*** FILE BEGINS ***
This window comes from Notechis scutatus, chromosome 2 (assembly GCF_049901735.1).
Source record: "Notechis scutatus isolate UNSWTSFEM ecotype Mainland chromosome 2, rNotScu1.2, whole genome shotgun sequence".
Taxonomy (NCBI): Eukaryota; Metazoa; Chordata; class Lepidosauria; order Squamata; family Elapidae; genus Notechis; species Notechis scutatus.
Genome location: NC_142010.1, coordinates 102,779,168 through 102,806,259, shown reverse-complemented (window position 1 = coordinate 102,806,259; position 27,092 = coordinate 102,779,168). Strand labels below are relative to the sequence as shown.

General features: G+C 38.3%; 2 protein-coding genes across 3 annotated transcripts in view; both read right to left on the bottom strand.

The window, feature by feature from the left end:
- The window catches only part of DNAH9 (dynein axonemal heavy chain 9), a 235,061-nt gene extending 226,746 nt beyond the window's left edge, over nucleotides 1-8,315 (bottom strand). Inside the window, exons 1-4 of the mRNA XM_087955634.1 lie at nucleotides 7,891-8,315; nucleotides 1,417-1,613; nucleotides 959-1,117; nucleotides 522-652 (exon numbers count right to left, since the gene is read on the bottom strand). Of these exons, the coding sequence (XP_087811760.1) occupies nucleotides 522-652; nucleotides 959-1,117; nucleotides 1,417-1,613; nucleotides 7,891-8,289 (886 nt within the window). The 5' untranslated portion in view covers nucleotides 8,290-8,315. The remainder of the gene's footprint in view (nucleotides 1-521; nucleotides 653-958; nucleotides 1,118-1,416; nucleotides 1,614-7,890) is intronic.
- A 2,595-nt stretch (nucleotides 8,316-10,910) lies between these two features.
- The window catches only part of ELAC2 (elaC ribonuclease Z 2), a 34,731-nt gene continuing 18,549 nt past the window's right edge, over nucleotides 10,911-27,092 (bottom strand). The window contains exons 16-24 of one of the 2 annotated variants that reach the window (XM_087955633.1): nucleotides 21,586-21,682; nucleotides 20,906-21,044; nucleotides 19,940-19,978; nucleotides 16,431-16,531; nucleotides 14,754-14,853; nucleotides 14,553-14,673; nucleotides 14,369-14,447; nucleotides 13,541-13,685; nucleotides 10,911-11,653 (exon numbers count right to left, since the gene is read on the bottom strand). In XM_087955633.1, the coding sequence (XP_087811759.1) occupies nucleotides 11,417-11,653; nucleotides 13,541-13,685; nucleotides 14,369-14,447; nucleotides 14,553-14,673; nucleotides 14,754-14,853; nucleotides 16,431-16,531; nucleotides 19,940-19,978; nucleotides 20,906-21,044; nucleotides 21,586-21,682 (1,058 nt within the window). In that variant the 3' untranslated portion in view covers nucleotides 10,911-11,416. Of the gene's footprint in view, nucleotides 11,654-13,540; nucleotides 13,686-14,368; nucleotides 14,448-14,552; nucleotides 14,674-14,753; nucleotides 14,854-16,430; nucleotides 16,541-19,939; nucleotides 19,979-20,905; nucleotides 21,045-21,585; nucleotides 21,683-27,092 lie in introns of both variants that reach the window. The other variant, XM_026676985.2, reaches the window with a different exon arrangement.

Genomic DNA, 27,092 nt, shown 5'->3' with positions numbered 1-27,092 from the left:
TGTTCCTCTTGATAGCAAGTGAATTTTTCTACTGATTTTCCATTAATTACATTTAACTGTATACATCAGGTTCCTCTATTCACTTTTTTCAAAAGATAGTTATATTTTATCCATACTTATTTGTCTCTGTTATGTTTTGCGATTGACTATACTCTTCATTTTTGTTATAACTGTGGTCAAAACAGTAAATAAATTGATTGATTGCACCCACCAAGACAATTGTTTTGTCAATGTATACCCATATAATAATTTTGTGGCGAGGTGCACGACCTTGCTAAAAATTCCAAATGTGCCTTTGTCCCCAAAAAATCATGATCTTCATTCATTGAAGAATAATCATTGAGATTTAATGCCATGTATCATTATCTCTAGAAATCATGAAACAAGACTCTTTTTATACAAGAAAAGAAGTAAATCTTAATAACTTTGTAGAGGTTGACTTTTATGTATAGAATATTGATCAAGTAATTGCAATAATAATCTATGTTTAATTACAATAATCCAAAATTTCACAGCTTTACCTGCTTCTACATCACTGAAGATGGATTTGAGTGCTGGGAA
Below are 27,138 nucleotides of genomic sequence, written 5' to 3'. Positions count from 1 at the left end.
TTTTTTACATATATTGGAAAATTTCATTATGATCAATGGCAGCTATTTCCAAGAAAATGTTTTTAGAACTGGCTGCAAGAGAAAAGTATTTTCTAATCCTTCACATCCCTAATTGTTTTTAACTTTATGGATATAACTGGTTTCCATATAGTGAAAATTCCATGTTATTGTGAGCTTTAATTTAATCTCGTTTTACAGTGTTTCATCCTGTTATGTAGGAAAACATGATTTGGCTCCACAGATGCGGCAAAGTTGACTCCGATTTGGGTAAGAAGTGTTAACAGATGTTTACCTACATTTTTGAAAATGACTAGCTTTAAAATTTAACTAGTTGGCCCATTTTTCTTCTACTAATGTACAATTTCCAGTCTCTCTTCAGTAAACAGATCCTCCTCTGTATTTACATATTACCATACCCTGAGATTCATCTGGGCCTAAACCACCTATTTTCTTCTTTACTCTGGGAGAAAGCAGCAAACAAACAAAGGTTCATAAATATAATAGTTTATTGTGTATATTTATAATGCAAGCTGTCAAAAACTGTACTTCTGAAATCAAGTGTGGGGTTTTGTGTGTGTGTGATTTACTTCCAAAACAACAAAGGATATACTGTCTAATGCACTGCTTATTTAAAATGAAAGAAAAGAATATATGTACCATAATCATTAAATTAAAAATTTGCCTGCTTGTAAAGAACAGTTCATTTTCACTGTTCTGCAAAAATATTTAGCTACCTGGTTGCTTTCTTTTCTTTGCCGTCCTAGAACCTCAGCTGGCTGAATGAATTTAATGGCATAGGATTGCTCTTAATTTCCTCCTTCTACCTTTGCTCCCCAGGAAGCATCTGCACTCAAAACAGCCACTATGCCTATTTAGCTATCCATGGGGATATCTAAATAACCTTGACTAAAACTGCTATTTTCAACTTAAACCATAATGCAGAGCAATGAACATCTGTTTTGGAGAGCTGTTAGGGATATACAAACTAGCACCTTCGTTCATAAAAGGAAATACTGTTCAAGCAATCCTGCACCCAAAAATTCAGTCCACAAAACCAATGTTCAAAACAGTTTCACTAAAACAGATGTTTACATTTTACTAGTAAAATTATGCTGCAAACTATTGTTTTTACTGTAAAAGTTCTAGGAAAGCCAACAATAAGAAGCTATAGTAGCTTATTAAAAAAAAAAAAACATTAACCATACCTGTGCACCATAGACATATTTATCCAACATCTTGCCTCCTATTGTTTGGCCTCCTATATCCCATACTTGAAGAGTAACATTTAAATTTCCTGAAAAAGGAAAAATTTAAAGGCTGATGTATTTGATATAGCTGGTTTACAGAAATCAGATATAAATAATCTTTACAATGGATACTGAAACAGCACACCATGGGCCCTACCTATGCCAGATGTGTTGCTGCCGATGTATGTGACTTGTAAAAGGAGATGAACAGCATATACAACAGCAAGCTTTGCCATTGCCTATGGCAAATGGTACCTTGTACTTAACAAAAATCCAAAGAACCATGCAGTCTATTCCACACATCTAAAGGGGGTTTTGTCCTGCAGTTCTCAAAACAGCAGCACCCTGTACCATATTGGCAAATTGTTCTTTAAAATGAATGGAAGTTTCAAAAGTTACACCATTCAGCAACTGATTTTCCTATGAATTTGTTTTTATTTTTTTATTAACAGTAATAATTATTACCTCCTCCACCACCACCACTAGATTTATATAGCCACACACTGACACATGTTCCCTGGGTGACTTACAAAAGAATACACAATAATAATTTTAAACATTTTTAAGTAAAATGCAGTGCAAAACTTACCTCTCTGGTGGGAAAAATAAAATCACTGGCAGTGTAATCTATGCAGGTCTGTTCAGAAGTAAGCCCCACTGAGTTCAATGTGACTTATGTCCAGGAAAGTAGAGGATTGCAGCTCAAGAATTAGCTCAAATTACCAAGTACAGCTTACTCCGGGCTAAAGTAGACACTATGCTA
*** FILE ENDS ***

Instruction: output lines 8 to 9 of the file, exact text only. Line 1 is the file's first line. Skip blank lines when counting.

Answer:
- A 2,595-nt stretch (nucleotides 8,316-10,910) lies between these two features.
- The window catches only part of ELAC2 (elaC ribonuclease Z 2), a 34,731-nt gene continuing 18,549 nt past the window's right edge, over nucleotides 10,911-27,092 (bottom strand). The window contains exons 16-24 of one of the 2 annotated variants that reach the window (XM_087955633.1): nucleotides 21,586-21,682; nucleotides 20,906-21,044; nucleotides 19,940-19,978; nucleotides 16,431-16,531; nucleotides 14,754-14,853; nucleotides 14,553-14,673; nucleotides 14,369-14,447; nucleotides 13,541-13,685; nucleotides 10,911-11,653 (exon numbers count right to left, since the gene is read on the bottom strand). In XM_087955633.1, the coding sequence (XP_087811759.1) occupies nucleotides 11,417-11,653; nucleotides 13,541-13,685; nucleotides 14,369-14,447; nucleotides 14,553-14,673; nucleotides 14,754-14,853; nucleotides 16,431-16,531; nucleotides 19,940-19,978; nucleotides 20,906-21,044; nucleotides 21,586-21,682 (1,058 nt within the window). In that variant the 3' untranslated portion in view covers nucleotides 10,911-11,416. Of the gene's footprint in view, nucleotides 11,654-13,540; nucleotides 13,686-14,368; nucleotides 14,448-14,552; nucleotides 14,674-14,753; nucleotides 14,854-16,430; nucleotides 16,541-19,939; nucleotides 19,979-20,905; nucleotides 21,045-21,585; nucleotides 21,683-27,092 lie in introns of both variants that reach the window. The other variant, XM_026676985.2, reaches the window with a different exon arrangement.